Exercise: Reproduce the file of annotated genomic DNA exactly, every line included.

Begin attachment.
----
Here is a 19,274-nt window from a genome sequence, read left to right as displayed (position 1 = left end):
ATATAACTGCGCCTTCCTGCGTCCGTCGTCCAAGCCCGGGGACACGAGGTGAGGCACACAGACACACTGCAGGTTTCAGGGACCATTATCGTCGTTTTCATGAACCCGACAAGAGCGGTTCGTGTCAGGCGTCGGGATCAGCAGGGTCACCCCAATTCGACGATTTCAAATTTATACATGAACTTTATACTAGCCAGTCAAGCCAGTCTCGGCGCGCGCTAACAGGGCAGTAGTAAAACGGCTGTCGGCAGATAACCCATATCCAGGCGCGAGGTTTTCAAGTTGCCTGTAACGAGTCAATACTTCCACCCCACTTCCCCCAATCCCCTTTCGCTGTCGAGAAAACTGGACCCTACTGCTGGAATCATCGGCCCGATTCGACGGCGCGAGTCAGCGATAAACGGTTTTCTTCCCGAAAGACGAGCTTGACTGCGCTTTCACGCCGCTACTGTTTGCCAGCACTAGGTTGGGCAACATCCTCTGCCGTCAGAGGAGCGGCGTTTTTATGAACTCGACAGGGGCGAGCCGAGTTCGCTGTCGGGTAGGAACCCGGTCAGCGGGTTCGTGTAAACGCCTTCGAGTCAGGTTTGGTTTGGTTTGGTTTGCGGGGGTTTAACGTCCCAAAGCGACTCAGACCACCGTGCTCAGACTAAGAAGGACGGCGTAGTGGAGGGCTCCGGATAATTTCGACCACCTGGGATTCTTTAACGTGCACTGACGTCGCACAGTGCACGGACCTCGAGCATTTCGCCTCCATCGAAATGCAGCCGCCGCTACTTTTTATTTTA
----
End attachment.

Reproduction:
Here is a 19,274-nt window from a genome sequence, read left to right as displayed (position 1 = left end):
ATATAACTGCGCCTTCCTGCGTCCGTCGTCCAAGCCCGGGGACACGAGGTGAGGCACACAGACACACTGCAGGTTTCAGGGACCATTATCGTCGTTTTCATGAACCCGACAAGAGCGGTTCGTGTCAGGCGTCGGGATCAGCAGGGTCACCCCAATTCGACGATTTCAAATTTATACATGAACTTTATACTAGCCAGTCAAGCCAGTCTCGGCGCGCGCTAACAGGGCAGTAGTAAAACGGCTGTCGGCAGATAACCCATATCCAGGCGCGAGGTTTTCAAGTTGCCTGTAACGAGTCAATACTTCCACCCCACTTCCCCCAATCCCCTTTCGCTGTCGAGAAAACTGGACCCTACTGCTGGAATCATCGGCCCGATTCGACGGCGCGAGTCAGCGATAAACGGTTTTCTTCCCGAAAGACGAGCTTGACTGCGCTTTCACGCCGCTACTGTTTGCCAGCACTAGGTTGGGCAACATCCTCTGCCGTCAGAGGAGCGGCGTTTTTATGAACTCGACAGGGGCGAGCCGAGTTCGCTGTCGGGTAGGAACCCGGTCAGCGGGTTCGTGTAAACGCCTTCGAGTCAGGTTTGGTTTGGTTTGGTTTGCGGGGGTTTAACGTCCCAAAGCGACTCAGACCACCGTGCTCAGACTAAGAAGGACGGCGTAGTGGAGGGCTCCGGATAATTTCGACCACCTGGGATTCTTTAACGTGCACTGACGTCGCACAGTGCACGGACCTCGAGCATTTCGCCTCCATCGAAATGCAGCCGCCGCTACTTTTTATTTTA